We've crossed a barrier recently, where the latest crop-factor digital SLR cameras have sensors smaller than 4 megapixel per square centimeter. The EOS 50D is currently the first on the race to the bottom, with four and a half megapixels per square centimeter.
There are some fairly hard limits that have been able to be pushed off with careful design. Sensor makers have spent a lot of time making better microlenses and increasing the fill factor and other advances, which means that newer generation sensors at the same level of resolution can collect more light and have less noise than before.
But we're also seeing manufacturers trying to avoid basic fundamental limits by cheating. You can run noise reduction algorithms on the image and make some of the noise appear to go away. It'll even make your pictures of a gray card look clean. But if you start photographing real objects, you'll realize that fine detail that the software can't tell apart from noise has been smeared together.
Just out of curiosity, I went back and looked up what sensors were like back when you didn't shudder to view things at 100% when they came out of a point and shoot camera. Remember, my A95 has about the same number of bogo-megapixels as my G7, even though the A95 has 5 megapixels and my G7 has 10. Reviews of the A95 pointed out that the follow-on to the A95 had better have a bigger sensor, maybe a 2/3rds sensor, if they wanted to bump up the resolution because it was starting to get some comments about objectionable noise and a tiny dynamic range. And that's about 13 megapixels per square centimeter. So we haven't hit the point where the bogo-megapixels can't go up without making the sensor bigger, at least in terms of ISO 50-100 performance.
I'm repeating myself here, but, as far as I'm concerned, I'd actually be fairly happy with a digital SLR that has maybe 20 megapixels and an APS-C lens because I'd leave it set at ISO 50 or 100 and probably pair it with a tilt-shift lens and carefully consider diffraction and depth of field concerns while shooting and be able to print crisp 20x30s. Assuming you can peel my film gear out of my hands, of course. And I can guarantee that your average shooter is not going to be able to respect or understand diffraction limits well enough to actually get the necessary resolution out of it.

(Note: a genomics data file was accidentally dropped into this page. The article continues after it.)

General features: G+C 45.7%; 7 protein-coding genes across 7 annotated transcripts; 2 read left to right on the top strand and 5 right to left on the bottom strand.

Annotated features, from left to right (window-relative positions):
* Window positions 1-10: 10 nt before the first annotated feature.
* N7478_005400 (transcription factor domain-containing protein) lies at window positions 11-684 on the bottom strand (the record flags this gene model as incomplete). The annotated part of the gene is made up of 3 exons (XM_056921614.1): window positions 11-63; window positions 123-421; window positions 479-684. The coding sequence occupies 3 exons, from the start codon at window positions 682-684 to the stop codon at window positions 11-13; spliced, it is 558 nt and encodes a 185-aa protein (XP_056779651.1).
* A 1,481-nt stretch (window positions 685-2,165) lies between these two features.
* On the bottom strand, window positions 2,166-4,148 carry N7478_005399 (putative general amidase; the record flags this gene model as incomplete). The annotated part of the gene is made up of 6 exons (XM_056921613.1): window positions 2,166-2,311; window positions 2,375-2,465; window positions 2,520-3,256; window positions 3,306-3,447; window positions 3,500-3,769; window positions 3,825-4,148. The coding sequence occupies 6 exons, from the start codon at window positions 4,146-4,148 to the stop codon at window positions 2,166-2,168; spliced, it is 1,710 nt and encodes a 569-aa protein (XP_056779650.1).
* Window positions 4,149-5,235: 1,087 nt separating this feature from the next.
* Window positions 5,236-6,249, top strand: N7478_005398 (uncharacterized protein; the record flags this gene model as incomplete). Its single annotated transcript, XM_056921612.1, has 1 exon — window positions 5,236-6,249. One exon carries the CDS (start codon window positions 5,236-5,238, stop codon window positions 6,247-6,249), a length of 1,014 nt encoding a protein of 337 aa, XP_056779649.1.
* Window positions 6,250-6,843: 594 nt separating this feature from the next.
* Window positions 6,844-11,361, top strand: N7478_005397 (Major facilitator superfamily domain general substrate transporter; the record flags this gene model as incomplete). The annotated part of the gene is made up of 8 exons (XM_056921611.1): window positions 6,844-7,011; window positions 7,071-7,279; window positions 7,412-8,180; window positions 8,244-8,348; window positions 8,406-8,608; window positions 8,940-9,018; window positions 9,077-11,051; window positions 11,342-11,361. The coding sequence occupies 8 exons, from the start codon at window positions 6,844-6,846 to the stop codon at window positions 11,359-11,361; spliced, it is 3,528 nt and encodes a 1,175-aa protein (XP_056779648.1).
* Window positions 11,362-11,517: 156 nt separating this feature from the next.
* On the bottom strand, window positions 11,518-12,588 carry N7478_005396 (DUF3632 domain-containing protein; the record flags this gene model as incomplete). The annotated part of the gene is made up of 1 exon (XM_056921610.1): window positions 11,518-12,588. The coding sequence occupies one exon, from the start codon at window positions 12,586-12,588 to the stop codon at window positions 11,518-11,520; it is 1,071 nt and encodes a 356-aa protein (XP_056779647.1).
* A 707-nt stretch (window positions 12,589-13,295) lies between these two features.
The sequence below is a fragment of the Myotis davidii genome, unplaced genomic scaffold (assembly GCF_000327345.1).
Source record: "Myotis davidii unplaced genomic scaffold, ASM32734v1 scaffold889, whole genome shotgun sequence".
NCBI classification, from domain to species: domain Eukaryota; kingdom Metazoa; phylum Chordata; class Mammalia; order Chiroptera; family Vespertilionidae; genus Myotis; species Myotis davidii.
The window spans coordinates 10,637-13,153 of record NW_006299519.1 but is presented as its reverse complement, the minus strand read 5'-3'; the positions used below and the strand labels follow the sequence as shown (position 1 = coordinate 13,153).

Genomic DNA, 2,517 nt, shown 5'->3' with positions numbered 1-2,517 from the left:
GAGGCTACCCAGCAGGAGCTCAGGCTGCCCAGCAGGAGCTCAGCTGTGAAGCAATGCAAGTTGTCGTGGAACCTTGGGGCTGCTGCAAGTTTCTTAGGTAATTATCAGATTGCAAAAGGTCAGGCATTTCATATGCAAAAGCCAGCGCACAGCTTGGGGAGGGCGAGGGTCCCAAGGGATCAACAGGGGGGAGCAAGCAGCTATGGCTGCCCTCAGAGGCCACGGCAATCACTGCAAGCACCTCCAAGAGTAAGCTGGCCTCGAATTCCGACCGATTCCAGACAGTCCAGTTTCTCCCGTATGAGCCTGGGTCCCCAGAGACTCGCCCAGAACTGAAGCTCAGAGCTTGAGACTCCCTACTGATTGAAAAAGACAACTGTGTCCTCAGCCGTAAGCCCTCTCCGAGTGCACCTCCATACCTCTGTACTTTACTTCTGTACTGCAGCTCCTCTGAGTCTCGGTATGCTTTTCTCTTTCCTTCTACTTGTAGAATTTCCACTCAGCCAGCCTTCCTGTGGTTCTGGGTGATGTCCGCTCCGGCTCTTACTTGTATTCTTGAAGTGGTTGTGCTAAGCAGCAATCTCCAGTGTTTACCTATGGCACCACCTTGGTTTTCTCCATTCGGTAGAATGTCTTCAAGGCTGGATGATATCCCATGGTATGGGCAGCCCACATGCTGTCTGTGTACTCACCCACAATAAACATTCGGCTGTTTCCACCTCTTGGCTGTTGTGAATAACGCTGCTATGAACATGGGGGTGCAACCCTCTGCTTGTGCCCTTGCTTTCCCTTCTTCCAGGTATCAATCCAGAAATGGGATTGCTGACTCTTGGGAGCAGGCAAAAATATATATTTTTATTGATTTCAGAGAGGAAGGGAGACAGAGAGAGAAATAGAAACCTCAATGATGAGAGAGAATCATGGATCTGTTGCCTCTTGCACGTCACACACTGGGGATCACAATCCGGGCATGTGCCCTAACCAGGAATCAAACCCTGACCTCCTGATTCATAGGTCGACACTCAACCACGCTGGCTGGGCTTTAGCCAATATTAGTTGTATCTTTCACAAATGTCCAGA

So, while in the SLR form factor, the bogo-megapixels have, so far, been increasing at about the same as the number of megapixels and most cameras retain an impressive number of bogo-megapixels even at high ISOs, this is likely to come to an end. The problem is that binning and blurring are incomplete solutions to this sort of problem. You lose more bogo-megapixels faking things than doing it right while laying out the sensor.
So, this is what the real problem is. We want it all but we can't have it all. The majority of shooters probably will be happier with better high ISO performance than with having more megapixels. Did you realize that if you take a 6 megapixel APS-C sensor, it's about the same pixel pitch as the Nikon D3 that is famously crisp at most ISO settings below 3200? So, while I'd probably like a 20 megapixel APS-C sensor, the vast majority of casual shooters would prefer a 6 megapixel APS-C sensor that went up to ISO 25,600.
You want to know what I really think? I bet the Canon 50D's claims of getting one and a half more stops because of improved microlenses and noise reduction is about as credible as getting forty more horsepower in my car with a new air filter and an exhaust tip.
I think I've already done the last model shoot in the current place... Everything's all a mess as we get things packed and ready to go ahead of time.